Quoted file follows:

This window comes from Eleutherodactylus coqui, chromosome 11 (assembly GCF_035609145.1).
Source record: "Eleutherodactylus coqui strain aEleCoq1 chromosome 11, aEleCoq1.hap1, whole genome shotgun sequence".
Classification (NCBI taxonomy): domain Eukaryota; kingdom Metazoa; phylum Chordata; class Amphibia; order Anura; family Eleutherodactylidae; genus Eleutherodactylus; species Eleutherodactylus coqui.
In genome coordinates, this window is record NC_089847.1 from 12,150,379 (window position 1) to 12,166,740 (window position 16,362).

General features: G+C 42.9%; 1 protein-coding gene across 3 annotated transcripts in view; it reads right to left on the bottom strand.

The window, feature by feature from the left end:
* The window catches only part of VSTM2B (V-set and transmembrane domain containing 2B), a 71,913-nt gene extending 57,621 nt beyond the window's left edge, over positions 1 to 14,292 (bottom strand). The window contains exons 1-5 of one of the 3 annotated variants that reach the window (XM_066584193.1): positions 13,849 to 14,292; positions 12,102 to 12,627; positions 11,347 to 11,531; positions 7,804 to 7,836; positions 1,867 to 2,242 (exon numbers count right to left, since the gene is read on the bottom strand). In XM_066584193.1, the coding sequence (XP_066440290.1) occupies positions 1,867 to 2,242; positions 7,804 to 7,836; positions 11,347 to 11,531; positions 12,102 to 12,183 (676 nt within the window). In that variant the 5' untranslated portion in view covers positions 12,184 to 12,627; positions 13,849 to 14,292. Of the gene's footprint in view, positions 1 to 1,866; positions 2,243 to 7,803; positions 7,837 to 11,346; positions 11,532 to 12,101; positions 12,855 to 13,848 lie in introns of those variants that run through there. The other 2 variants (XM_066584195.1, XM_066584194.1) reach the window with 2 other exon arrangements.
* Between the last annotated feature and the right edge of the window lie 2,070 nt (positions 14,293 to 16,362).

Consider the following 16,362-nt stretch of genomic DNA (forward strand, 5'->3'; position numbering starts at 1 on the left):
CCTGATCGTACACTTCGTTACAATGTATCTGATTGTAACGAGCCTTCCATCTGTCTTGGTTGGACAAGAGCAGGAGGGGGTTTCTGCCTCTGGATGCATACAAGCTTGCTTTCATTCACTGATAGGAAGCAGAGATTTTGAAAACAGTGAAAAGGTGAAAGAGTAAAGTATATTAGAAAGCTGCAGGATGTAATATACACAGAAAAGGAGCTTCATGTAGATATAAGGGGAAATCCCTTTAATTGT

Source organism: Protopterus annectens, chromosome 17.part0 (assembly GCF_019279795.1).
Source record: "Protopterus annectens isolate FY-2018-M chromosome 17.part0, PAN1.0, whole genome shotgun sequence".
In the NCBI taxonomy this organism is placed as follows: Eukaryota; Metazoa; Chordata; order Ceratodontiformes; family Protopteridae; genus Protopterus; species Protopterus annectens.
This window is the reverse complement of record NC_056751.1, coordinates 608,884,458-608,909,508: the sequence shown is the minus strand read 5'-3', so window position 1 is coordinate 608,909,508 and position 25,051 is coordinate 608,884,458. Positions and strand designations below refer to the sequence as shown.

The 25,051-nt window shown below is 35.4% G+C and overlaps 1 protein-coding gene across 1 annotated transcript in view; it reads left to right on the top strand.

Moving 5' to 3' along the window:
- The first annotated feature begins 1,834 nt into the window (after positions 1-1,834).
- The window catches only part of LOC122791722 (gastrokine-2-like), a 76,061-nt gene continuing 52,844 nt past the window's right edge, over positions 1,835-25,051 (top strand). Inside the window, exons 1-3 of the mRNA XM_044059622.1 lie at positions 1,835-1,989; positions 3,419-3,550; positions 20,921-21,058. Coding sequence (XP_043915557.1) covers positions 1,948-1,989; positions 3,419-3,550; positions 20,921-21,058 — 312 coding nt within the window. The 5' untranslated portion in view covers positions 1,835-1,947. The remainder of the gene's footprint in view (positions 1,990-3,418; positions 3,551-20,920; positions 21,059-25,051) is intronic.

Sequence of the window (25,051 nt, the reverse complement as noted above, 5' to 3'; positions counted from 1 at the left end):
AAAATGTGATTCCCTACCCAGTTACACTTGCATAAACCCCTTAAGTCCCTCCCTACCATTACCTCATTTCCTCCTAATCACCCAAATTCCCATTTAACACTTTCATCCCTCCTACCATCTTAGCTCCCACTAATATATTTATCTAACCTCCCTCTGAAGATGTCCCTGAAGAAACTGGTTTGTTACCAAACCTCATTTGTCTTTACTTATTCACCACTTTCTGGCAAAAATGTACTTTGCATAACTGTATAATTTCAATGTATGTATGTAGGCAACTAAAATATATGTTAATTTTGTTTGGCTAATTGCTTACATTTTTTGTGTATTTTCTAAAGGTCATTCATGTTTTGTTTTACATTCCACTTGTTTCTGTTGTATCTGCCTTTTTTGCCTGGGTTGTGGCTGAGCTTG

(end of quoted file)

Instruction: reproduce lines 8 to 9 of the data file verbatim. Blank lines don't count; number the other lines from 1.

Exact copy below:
* Between the last annotated feature and the right edge of the window lie 2,070 nt (positions 14,293 to 16,362).

Consider the following 16,362-nt stretch of genomic DNA (forward strand, 5'->3'; position numbering starts at 1 on the left):